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Unforeseen Foreign Material Management from Supplier Product

Foreign Material Supplier Management Food Safety Hazardous Foreign Material

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#1 katie98_2000

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Posted 18 April 2018 - 03:00 PM

We are dealing with foreign material/foreign bodies from incoming product (raw meat).  We make an all natural product and most of the product we receive is Grass Fed/Organic/Non-GMO.  Because of the our process, all of the raw meat that we use must be frozen (or slightly tempered).  This typically means that the product is in bulk, frozen blocks, weighing between 10lbs - 40lbs each, and we are unable to see the interior of the product until we have processed most of it, in a grinder.

 

We have been noticing rampant foreign material (plastic liners - not from our facility, hard pieces of plastic, gloves, wood).  We are able to rule out our processing facility as the origin of the foreign material.  

 

While we have our initial checks from our front line operators, there are times that the foreign material will migrate through our system and into our finished product.

 

Can anyone give me pointers or ideas on a better way to mitigate this risk?  As of right now, my only tangible idea is to have the operators do a clean out every now and then to create a separation in order to contain a contamination.  While this has helped to salvage product, I feel like this is intrusive but I have no other ideas.

 

Thanks!



#2 Scampi

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Posted 18 April 2018 - 03:44 PM

I've worked in meat packaging the cartons you are speaking of...........each product had to be sampled once/hour for foreign material because it was being frozen and wouldn't /couldn't be inspected at customer, which your supplier is obviously not doing.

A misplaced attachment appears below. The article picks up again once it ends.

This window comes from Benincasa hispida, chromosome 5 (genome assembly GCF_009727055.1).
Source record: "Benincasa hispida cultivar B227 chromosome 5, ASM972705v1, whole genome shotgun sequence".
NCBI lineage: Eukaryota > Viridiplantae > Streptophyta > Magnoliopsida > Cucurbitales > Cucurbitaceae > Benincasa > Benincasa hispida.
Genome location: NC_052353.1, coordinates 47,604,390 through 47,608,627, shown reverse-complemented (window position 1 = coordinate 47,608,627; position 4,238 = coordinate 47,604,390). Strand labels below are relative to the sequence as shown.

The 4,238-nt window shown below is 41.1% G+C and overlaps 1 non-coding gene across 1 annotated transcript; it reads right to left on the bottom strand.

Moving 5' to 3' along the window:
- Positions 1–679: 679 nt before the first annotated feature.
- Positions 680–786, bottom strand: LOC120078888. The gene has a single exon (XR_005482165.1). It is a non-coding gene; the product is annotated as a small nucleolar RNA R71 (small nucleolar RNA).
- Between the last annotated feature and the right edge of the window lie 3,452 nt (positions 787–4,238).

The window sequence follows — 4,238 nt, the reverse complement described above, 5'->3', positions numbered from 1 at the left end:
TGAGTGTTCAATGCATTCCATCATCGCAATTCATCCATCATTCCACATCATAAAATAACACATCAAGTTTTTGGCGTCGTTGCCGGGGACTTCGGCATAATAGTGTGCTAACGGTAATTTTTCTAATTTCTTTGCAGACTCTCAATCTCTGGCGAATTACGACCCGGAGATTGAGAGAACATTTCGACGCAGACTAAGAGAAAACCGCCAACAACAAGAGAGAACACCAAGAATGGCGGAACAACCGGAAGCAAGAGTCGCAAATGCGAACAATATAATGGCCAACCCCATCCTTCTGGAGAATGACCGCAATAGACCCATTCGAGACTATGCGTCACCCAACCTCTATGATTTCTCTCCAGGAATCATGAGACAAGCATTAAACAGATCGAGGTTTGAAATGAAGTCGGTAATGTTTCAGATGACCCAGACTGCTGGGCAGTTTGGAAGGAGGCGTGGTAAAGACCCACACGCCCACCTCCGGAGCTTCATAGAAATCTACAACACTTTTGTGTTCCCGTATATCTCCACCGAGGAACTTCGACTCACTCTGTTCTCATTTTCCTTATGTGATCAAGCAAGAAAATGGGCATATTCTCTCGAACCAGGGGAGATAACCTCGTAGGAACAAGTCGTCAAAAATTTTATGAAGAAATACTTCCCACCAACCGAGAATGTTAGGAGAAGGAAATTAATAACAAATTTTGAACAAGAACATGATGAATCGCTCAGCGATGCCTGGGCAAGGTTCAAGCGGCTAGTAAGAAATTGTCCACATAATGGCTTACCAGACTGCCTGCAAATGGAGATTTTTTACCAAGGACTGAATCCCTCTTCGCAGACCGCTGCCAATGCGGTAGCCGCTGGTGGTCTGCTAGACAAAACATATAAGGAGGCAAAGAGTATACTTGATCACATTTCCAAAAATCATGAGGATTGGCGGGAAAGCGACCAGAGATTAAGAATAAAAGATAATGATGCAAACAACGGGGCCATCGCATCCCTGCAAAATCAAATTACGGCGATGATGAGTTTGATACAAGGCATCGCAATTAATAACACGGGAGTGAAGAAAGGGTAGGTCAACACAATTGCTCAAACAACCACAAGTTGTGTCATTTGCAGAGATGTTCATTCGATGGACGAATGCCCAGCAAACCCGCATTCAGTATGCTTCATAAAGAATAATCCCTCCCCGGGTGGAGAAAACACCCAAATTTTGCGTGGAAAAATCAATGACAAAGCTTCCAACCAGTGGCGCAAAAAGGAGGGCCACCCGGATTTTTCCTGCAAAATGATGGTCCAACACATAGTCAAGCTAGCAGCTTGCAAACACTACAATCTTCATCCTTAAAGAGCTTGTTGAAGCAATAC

I would start tempering out a carton or two (2% of the total that you purchased for each type) for re inspection prior to use..........communicate to your vendor that this is what you are going to start doing because the rate of failure is so high (assuming of course they are aware of the problem already) and receive materials ON HOLD

 

My guess is that they are NOT doing product inspections at all, if you implement a hold and release program that MAY end up in refusal of the load/return to supplier, they will hopefully improve

 

 

Do you have a written supplier requirement for the product in question?  I.e. an acceptable level of foreign materials, temperature at receiving, age of product etc

 

Not sure what commodity (beef pork etc) but here is a link to the CFIA poultry reinspection requirements that can assist you in this process

http://www.inspectio...?chap=14#s41c14


Because we always have is never an appropriate response!


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#3 FurFarmandFork

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Posted 18 April 2018 - 08:49 PM

Agree with Scampi, move your inspections earlier and more frequent, put the material on hold and demand refunds. You should have a specification for this product that includes "free of foreign material" or some such. This puts you at high risk for recall.

 

Refunds have a way of making suppliers comply.


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#4 redfox

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Posted 19 April 2018 - 01:07 AM

Hello,

 

I suggest suppliers audit, on that, you can do ocular inspection and could suggest to your suppliers to mitigate presence of FB/FO in their products.

 

regards,

redfox



#5 Charles.C

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Posted 19 April 2018 - 04:37 AM

Hi katie,

 

I assume this is a continuing supply from a specific supplier and that the defect is major/repetitive. I also assume alternative suppliers exist.

 

Having encountered analogous problems with other products,  if the situation cannot be improved after discussion with supplier, it usually means IMEX that (a) the supplier does not believe it is a significant problem and/or (2) the supplier cannot/ is not prepared to improve the "defect".

 

Accordingly  you have a real headache.

 

I concur with the operational / monetary suggestions in Posts 3,4. For the latter i suggest to deduct additional processing charges incurred from payment for subsequent lot. Be prepared to hear screams of surprise.

IMEX, assuming logistically feasible, it is preferable to perform a direct audit, not a 3rd party one. Seeing is believing.


Kind Regards,

 

Charles.C






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